Cybercrime Lessons Set For Schools

Cybercrime SchoolWhen it comes to making school more relevant to kids, there are a number of things which should be taken on board. There is no doubt that technology should play a greater role in the education system. There are plenty of people who don’t like the rising reliance on technology in the school system but given that one of the main roles of the educational system is to prepare kids for “real life”, this has to be part of the curriculum.

It is essential to ensure that kids learn the basics and understand a variety of topics but with computers and gadgets being an integral part of the modern world, there is a big need for schools to focus on these issues.

There is also a need for schools to ensure people are ready to go into many different jobs and industries. There needs to be some form of platform that offers the basics to a pupil and this is where many schools are channelling their energies. There is no doubt that computers are going to be integral in modern life but there is also a lot to be said for ensuring kids are safe and secure when they use computers.

There is a strong argument that some school time should be devoted to ensuring kids are aware of the dangers of being online and what risks to look out for. While a large part of this will focus on the dangers and risks that affect them on a personal level, it makes sense to consider the cybercrime that could affect them. On some levels, all pupils should be involved with this form of educational activity as it will help them to be fully prepared for the dangers that life may throw at them.

Kids need to develop these skills

However, there is also a need to develop people who have an interest in working with cybercrime security in the future and this is where a lot of debate is falling at the moment. New material is being lined up for schools in Great Britain where kids as young as eleven years old will be provided with information and guidance about careers in cyber security. The material will come from the Department for Business, Innovations and Skills and while there will be a general focus on this style of crime and how to stay safe, there will be focus placed on the employment aspects of this industry.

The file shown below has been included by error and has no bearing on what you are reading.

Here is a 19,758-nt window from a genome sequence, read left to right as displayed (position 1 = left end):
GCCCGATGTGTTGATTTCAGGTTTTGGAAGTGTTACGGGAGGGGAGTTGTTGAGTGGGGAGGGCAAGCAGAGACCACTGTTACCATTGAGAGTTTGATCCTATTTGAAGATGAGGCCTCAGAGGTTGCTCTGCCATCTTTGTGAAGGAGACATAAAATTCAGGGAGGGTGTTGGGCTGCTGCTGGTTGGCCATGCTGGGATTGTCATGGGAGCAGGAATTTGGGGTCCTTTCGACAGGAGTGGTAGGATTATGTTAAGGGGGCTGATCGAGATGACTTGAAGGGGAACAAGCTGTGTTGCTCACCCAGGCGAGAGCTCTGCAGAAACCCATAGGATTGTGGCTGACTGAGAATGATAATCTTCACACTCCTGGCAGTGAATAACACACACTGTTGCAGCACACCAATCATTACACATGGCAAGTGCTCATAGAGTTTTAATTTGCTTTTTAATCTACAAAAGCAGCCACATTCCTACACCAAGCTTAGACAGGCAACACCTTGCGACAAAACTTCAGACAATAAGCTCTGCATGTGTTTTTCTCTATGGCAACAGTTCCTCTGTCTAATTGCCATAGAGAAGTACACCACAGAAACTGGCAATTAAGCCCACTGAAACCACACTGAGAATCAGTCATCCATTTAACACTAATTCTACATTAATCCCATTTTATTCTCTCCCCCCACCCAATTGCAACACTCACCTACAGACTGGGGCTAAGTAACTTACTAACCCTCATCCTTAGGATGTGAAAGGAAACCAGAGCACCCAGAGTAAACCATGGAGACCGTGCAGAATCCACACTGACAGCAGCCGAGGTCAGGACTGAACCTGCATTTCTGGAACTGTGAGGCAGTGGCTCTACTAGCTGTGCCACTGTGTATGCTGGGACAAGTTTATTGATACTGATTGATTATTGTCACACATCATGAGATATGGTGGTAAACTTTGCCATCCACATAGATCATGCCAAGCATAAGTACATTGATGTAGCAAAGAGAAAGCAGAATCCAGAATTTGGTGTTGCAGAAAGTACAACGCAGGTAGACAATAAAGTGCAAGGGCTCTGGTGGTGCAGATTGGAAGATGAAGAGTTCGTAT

This is a growing area of importance

A recent study into cybercrime has stated that awareness of this crime, and the possible employment opportunities that are available from it, are not at the level they should be. This means that there is a potential skills shortage in the United Kingdom for this style of work, which could place the UK at a disadvantage in the global market. It also means that some UK business could find themselves at risk of attack from criminals from around the world if there is a perceived belief that the UK security for this style of crime is not at a satisfactory or suitable level. These are situations which should be avoided and given the current employment and economic situations in the United Kingdom, anything which can help to strengthen employment opportunities in the country, while improving financial security, has to be seen as a positive thing.

While many people will instinctively think of jobs in the private sector, there will be a need for law enforcement agencies and a number of intelligence areas to have computer experts on board. There will also be the need for all sorts of bodies, authorities and councils to ensure that they are up to speed when it comes to maintaining a strong level of security for their computer systems and databases. The wide diversity of firms and bodies that will require intelligent and experienced staff members for key roles means that there will be a lot of jobs in this area. This is where providing pupils with guidance and teaching to meet these goals is likely to be positive for pupils, schools and the overall economy.

It is understandable that some people will be uncomfortable with enterprises and external partners dictating school policy but the benefits of doing so may be suitable for a wide range of parties.

Andrew Reilly is a freelance writer with a focus on news stories and consumer interest articles. He has been writing professional for 8 years but has been writing for as long as he can care to remember. When Andrew isn’t sat behind a laptop or researching a story, he will be found watching a gig or a game of football.

Advertisement